Let's take the new members of the Chattanooga City Council at their word.
Seven of the nine-member council are newly elected and will be sworn in Monday. Some say they've been meeting to get to know each other and break bread. But they say they haven't discussed official business.
Their critics -- yup, they're not even officially in office and already critics are mudslinging -- say they've been meeting to make crucial decisions, like who the chairperson and vice chairperson will be. (Word has it Yusuf Hakeem and Chip Henderson are favorites, respectively. But take that with a grain of salt because it's one of several reports swirling).
Let's hope the new members did not start making decisions about public policy and appointments before they took office. While that may not violate the state's open meeting laws, because they're not yet city officials, it would suggest they're already acting like the insiders they claimed not to be during the campaign.
Most of the newly elected council members promised on the campaign trail to do business differently, and to bring change. They positioned themselves as outsiders, reformers and budget hawks. Some used the buzzwords often associated with change -- transparency, open government, accountability.
After they're sworn in, though, it will quickly be apparent whether the new council members meant what they said when they knocked on doors and shook hands and asked for votes. It'll also be apparent whether the council will be transparent and whether its members will think for themselves or be rubber-stampers.
Several other local bodies -- Hamilton County's commission and school board and Erlanger Medical Center's board of trustees -- all too often vote on important issues with little public discussion. The City Council has been different. It's been a body where issues actually were discussed and debated in public, where members articulated the merits or pitfalls of an issue, where members weren't afraid to disagree with each other. In other words, it has functioned like the legislative branch it was designed to be and not just a rubber stamp for the mayor.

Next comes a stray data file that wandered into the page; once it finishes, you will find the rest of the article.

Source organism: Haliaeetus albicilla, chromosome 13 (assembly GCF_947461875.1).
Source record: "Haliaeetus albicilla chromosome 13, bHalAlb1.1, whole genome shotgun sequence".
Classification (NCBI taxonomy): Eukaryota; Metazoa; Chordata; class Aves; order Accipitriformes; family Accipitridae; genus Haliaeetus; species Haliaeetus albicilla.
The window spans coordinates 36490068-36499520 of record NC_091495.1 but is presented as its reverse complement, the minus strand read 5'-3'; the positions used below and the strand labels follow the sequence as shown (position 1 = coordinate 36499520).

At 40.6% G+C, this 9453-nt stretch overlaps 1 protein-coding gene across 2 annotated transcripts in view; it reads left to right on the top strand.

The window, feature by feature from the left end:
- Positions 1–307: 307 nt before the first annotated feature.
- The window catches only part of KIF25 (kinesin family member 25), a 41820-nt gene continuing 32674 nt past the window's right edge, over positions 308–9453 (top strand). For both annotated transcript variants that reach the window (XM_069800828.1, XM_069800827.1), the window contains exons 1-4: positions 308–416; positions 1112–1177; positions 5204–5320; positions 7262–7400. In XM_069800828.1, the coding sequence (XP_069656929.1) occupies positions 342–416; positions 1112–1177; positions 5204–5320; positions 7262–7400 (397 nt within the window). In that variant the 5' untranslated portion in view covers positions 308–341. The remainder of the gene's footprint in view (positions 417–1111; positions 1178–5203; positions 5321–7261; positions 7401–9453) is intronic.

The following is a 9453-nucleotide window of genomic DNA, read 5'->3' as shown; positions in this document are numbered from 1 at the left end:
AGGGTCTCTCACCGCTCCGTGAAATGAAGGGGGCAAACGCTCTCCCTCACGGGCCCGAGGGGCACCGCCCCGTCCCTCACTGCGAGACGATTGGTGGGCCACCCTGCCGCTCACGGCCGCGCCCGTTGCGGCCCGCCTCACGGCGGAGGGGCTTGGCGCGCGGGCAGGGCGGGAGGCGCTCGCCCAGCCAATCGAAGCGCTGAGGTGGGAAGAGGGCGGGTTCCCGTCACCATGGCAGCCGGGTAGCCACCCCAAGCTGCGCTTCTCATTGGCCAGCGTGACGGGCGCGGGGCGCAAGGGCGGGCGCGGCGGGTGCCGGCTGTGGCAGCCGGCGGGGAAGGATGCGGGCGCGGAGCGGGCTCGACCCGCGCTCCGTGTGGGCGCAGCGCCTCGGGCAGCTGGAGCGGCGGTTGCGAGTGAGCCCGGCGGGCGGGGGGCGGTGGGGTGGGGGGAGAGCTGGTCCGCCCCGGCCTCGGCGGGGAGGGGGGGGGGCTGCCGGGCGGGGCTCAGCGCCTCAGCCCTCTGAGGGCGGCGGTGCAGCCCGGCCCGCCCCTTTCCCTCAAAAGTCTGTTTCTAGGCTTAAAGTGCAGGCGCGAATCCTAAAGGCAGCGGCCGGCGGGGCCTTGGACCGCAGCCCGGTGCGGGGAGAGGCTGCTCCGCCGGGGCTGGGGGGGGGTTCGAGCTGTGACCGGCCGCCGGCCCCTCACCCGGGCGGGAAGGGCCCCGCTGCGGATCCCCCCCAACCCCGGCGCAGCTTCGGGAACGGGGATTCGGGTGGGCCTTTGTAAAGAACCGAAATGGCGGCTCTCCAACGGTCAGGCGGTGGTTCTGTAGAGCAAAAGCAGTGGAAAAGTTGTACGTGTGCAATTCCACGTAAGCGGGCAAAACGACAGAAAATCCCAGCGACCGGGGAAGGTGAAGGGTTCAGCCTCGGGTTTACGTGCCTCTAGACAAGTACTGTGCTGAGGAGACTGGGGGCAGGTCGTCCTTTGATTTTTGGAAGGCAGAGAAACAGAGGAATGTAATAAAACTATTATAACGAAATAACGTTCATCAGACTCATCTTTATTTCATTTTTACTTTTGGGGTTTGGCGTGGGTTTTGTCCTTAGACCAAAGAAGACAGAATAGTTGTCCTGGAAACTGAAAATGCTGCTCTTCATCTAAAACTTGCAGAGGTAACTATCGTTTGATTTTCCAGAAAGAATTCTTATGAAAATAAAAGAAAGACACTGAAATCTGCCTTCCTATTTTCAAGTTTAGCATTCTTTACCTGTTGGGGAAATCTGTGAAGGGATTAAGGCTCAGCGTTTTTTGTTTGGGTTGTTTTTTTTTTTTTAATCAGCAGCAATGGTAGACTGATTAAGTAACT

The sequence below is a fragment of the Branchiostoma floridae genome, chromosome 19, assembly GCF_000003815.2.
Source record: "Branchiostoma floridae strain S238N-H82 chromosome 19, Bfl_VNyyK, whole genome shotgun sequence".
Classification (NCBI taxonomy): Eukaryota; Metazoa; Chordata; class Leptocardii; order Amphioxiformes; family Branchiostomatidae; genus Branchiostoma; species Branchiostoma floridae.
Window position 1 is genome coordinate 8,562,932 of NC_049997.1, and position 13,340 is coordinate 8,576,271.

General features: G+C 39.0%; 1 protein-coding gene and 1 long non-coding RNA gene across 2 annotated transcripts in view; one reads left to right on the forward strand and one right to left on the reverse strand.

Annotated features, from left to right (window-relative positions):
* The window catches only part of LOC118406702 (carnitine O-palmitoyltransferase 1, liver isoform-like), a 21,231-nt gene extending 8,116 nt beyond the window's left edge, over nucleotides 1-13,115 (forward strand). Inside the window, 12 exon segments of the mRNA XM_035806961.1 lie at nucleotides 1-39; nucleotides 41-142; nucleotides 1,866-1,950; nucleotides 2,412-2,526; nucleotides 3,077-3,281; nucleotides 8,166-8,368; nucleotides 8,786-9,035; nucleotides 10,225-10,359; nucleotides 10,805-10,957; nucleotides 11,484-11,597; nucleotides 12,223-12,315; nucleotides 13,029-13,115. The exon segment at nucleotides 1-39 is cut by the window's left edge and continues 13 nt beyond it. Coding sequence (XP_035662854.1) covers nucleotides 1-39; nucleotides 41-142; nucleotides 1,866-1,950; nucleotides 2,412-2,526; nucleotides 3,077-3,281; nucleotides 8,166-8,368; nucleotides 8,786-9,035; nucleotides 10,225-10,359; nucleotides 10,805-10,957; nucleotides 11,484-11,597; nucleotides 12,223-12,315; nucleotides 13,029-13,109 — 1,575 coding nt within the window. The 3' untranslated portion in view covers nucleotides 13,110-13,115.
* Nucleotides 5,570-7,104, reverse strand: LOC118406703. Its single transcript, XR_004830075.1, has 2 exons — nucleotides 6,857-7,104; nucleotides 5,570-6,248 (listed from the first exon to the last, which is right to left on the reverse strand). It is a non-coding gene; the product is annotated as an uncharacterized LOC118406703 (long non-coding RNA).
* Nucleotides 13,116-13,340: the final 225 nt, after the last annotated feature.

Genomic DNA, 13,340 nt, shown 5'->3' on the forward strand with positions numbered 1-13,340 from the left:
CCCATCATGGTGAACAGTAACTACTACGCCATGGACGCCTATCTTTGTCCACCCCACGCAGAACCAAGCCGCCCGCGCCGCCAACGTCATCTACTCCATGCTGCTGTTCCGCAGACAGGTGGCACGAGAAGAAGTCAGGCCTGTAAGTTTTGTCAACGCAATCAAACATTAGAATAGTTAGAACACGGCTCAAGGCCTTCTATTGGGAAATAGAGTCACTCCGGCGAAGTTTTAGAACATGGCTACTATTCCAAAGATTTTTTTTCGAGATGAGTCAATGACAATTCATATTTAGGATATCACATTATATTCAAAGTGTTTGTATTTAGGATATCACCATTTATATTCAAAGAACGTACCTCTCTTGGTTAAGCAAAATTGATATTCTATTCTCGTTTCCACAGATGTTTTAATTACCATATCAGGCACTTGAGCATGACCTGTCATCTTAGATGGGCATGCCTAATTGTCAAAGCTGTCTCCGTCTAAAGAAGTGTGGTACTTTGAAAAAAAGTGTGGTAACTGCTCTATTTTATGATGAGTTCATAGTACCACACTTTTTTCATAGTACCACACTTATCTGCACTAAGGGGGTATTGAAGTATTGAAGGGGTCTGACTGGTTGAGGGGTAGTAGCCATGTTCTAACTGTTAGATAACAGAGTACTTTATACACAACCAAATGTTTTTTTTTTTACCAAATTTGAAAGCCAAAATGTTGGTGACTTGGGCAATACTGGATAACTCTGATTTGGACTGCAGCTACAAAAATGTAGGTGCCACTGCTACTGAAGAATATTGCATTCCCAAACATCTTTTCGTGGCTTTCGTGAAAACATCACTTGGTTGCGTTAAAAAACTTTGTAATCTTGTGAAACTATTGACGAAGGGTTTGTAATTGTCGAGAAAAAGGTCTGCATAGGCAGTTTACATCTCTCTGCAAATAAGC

What the council decides should matter to every resident. Its members' votes can determine how much you pay in taxes, what parks or rec centers remain open, the hours of the public library.
How the council decides these things -- and how open council members are about why they make the decisions they do -- should matter, too. It's an issue of integrity. Residents and voters deserve good, open government. They should have plenty of information to decide how well the council is doing its job. Do residents feel that council members are listening to them, taking their opinions into account or do they feel ignored and sidelined?
The council will not make everyone happy -- that's not its job -- but residents ought to be able to believe that they are being heard, even if the outcome doesn't always fall in their favor.
This is a moment of big change for City Hall. Come Monday, the city will be governed by a new mayor and a mostly new council, with a bevy of new city administrators on the way, too.
Incoming Mayor Andy Berke has already let go of 18 of 21 top officials who served under Mayor Ron Littlefield. Berke has made it clear he has goals, even if he hasn't outlined them in great detail. He'll need the council to achieve many of those goals.
The council and mayor should work together, but the council shouldn't lose sight of its role as a key element in the balance of power, the legislative versus the executive.
Members should not forget their promises of transparency, should not forget to think for themselves and should not forget who put them in office. If they do, the next round of elections could prove equally interesting.
Alison Gerber is the managing editor of the Chattanooga Times Free Press. Reach her at firstname.lastname@example.org.